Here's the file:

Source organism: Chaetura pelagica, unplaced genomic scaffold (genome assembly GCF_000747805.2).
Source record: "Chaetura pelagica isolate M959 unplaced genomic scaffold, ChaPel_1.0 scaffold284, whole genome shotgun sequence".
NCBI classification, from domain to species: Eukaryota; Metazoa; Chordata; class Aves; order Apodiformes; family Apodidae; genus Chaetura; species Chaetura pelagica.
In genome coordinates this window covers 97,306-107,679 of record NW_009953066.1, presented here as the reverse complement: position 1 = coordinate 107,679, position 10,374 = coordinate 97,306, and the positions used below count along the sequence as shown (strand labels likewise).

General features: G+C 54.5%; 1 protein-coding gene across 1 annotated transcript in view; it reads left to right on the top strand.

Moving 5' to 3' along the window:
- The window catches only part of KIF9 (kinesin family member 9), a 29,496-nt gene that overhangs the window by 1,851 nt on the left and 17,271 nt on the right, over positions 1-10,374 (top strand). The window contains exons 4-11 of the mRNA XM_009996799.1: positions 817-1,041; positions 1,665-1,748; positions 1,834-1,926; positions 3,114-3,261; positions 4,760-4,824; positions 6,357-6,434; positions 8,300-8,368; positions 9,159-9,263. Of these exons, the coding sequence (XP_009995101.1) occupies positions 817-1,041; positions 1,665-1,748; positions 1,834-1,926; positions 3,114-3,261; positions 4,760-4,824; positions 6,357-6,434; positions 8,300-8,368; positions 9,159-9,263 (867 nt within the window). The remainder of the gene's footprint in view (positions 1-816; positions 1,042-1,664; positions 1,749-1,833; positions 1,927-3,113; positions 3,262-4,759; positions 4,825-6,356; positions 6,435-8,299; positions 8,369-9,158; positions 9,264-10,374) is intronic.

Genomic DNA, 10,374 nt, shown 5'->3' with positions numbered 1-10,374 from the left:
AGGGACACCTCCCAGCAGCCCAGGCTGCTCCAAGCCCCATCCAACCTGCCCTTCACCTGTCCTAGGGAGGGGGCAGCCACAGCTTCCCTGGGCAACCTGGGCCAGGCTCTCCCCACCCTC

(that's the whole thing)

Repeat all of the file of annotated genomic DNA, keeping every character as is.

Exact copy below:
Source organism: Chaetura pelagica, unplaced genomic scaffold (genome assembly GCF_000747805.2).
Source record: "Chaetura pelagica isolate M959 unplaced genomic scaffold, ChaPel_1.0 scaffold284, whole genome shotgun sequence".
NCBI classification, from domain to species: Eukaryota; Metazoa; Chordata; class Aves; order Apodiformes; family Apodidae; genus Chaetura; species Chaetura pelagica.
In genome coordinates this window covers 97,306-107,679 of record NW_009953066.1, presented here as the reverse complement: position 1 = coordinate 107,679, position 10,374 = coordinate 97,306, and the positions used below count along the sequence as shown (strand labels likewise).

General features: G+C 54.5%; 1 protein-coding gene across 1 annotated transcript in view; it reads left to right on the top strand.

Moving 5' to 3' along the window:
- The window catches only part of KIF9 (kinesin family member 9), a 29,496-nt gene that overhangs the window by 1,851 nt on the left and 17,271 nt on the right, over positions 1-10,374 (top strand). The window contains exons 4-11 of the mRNA XM_009996799.1: positions 817-1,041; positions 1,665-1,748; positions 1,834-1,926; positions 3,114-3,261; positions 4,760-4,824; positions 6,357-6,434; positions 8,300-8,368; positions 9,159-9,263. Of these exons, the coding sequence (XP_009995101.1) occupies positions 817-1,041; positions 1,665-1,748; positions 1,834-1,926; positions 3,114-3,261; positions 4,760-4,824; positions 6,357-6,434; positions 8,300-8,368; positions 9,159-9,263 (867 nt within the window). The remainder of the gene's footprint in view (positions 1-816; positions 1,042-1,664; positions 1,749-1,833; positions 1,927-3,113; positions 3,262-4,759; positions 4,825-6,356; positions 6,435-8,299; positions 8,369-9,158; positions 9,264-10,374) is intronic.

Genomic DNA, 10,374 nt, shown 5'->3' with positions numbered 1-10,374 from the left:
AGGGACACCTCCCAGCAGCCCAGGCTGCTCCAAGCCCCATCCAACCTGCCCTTCACCTGTCCTAGGGAGGGGGCAGCCACAGCTTCCCTGGGCAACCTGGGCCAGGCTCTCCCCACCCTC